skip to main content
OSTI.GOV title logo U.S. Department of Energy
Office of Scientific and Technical Information

Title: Nucleate boiling in drag-reducing polymer solutions

Abstract

Two types of experiment have been done to study the effects of polymer additives in nucleate boiling for plates and wires. Here, boiling on a flat surface is simulated by placing a flat unheated surface immediately underneath an electrically heated platinum wire. Saturated nucleate pool boiling curves were measured for water and solutions of six different polymers at various concentrations. For a bare wire and a simulated flat surface, the nucleate boiling curves are qualitatively similar. For equal heat fluxes, the temperature difference increases as the relative viscosity increases, although the temperature difference for the simulated flat surface is less than that for the bare wire. The observed changes in the nucleate boiling curves for polymer solutions are in qualitative agreement with those predicted using the Rohsenow correlation to account for change in the solution viscosity. These results show that for both wires and simulated flat surfaces, drag-reducing additives will reduce the heat transfer rate in nucleate boiling. Bubble dynamics on the heated wire and simulated flat surface were also measured using a high speed movie camera for water and Separan AP-30 at a relative viscosity of 1.16. The data were used to determine the relative contribution to the boilingmore » heat flux of latent heat transport by bubbles, natural convection heat transfer, and enhanced convection heat transfer.« less

Authors:
Publication Date:
Research Org.:
Stanford Univ., CA (USA)
OSTI Identifier:
5136565
Alternate Identifier(s):
OSTI ID: 5136565
Resource Type:
Thesis/Dissertation
Resource Relation:
Other Information: Thesis (Ph. D.)
Country of Publication:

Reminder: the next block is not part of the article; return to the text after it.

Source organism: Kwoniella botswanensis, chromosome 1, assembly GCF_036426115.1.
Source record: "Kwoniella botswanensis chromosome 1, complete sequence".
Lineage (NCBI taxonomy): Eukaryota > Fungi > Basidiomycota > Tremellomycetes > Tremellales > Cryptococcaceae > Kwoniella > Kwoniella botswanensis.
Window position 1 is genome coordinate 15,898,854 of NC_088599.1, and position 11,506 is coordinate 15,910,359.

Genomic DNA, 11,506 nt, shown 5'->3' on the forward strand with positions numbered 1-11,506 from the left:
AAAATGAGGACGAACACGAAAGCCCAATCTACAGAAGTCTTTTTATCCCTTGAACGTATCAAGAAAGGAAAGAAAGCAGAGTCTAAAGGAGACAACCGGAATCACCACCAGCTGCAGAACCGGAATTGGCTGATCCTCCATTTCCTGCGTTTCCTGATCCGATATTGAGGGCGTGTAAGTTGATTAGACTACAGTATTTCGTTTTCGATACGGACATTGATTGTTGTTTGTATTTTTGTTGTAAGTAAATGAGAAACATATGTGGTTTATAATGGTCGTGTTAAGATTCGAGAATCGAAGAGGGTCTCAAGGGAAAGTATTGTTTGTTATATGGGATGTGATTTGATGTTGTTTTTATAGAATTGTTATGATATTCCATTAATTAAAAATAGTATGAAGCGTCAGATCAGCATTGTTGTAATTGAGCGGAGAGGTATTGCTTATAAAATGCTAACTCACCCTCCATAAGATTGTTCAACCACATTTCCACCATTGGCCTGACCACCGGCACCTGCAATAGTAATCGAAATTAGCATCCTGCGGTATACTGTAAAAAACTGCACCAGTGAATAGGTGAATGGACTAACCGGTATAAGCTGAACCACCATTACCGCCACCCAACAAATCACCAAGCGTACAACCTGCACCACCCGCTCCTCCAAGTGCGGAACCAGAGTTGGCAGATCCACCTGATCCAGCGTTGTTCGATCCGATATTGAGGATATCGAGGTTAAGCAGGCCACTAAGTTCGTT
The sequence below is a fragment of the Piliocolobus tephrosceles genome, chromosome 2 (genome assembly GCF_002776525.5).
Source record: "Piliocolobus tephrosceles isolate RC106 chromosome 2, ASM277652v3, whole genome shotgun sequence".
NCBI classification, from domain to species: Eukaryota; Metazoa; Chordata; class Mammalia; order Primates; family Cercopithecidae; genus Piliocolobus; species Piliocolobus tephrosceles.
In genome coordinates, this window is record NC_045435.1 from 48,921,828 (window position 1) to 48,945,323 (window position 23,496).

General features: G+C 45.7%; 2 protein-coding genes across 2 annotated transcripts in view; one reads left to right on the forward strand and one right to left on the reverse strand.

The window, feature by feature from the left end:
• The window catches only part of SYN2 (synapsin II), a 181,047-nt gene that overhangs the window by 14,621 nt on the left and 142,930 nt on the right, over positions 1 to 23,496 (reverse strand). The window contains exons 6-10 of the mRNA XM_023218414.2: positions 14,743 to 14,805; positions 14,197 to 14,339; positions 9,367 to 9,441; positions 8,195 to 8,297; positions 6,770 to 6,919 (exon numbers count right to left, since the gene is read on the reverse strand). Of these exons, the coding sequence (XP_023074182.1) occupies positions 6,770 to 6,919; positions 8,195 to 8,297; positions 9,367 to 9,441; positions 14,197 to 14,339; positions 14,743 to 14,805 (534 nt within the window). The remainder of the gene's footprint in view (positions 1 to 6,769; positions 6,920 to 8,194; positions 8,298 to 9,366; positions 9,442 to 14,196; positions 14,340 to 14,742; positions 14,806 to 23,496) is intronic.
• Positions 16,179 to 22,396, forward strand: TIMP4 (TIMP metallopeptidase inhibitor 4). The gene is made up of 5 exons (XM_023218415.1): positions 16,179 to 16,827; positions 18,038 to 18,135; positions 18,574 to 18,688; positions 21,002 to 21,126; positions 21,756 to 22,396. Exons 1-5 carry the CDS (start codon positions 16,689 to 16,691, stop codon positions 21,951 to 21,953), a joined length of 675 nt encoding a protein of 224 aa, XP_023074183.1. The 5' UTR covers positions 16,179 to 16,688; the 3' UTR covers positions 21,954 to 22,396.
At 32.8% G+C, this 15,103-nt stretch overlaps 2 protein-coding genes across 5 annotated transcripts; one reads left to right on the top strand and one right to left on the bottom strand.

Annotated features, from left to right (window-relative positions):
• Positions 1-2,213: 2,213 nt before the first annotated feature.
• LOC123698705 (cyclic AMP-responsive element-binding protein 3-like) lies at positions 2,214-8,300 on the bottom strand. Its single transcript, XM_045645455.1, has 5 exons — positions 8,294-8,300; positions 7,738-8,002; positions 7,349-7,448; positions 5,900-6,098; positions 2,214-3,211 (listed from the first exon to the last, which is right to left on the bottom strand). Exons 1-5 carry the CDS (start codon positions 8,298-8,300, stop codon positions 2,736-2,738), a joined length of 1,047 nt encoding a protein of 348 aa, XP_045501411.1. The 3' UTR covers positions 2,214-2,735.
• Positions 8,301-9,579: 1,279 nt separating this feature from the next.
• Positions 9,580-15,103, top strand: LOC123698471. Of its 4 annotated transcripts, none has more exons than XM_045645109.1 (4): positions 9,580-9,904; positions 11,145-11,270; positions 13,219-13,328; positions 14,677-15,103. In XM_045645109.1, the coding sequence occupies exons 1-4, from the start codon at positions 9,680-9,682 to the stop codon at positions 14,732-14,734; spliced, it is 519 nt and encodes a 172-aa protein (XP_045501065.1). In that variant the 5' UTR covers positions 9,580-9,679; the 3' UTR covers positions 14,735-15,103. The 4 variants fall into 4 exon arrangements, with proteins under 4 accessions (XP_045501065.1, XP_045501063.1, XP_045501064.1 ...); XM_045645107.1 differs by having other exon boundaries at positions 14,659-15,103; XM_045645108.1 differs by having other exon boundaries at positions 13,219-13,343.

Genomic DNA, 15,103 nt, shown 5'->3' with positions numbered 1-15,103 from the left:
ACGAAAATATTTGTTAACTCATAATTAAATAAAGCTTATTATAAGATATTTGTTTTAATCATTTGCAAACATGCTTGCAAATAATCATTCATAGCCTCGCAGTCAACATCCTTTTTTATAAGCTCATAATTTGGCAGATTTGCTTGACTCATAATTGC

United States
Language:
English
Subject:
42 ENGINEERING; NUCLEATE BOILING; HEAT TRANSFER; PLATES; WIRES; ADDITIVES; AQUEOUS SOLUTIONS; POLYMERS; SURFACES; BOILING; DISPERSIONS; ENERGY TRANSFER; MIXTURES; PHASE TRANSFORMATIONS; SOLUTIONS 420400* -- Engineering-- Heat Transfer & Fluid Flow

Citation Formats

Jeun, G. Nucleate boiling in drag-reducing polymer solutions. United States: N. p., 1986. Web.
Jeun, G. Nucleate boiling in drag-reducing polymer solutions. United States.
Jeun, G. Wed . "Nucleate boiling in drag-reducing polymer solutions". United States. doi:.
@article{osti_5136565,
title = {Nucleate boiling in drag-reducing polymer solutions},
author = {Jeun, G.},
abstractNote = {Two types of experiment have been done to study the effects of polymer additives in nucleate boiling for plates and wires. Here, boiling on a flat surface is simulated by placing a flat unheated surface immediately underneath an electrically heated platinum wire. Saturated nucleate pool boiling curves were measured for water and solutions of six different polymers at various concentrations. For a bare wire and a simulated flat surface, the nucleate boiling curves are qualitatively similar. For equal heat fluxes, the temperature difference increases as the relative viscosity increases, although the temperature difference for the simulated flat surface is less than that for the bare wire. The observed changes in the nucleate boiling curves for polymer solutions are in qualitative agreement with those predicted using the Rohsenow correlation to account for change in the solution viscosity. These results show that for both wires and simulated flat surfaces, drag-reducing additives will reduce the heat transfer rate in nucleate boiling. Bubble dynamics on the heated wire and simulated flat surface were also measured using a high speed movie camera for water and Separan AP-30 at a relative viscosity of 1.16. The data were used to determine the relative contribution to the boiling heat flux of latent heat transport by bubbles, natural convection heat transfer, and enhanced convection heat transfer.},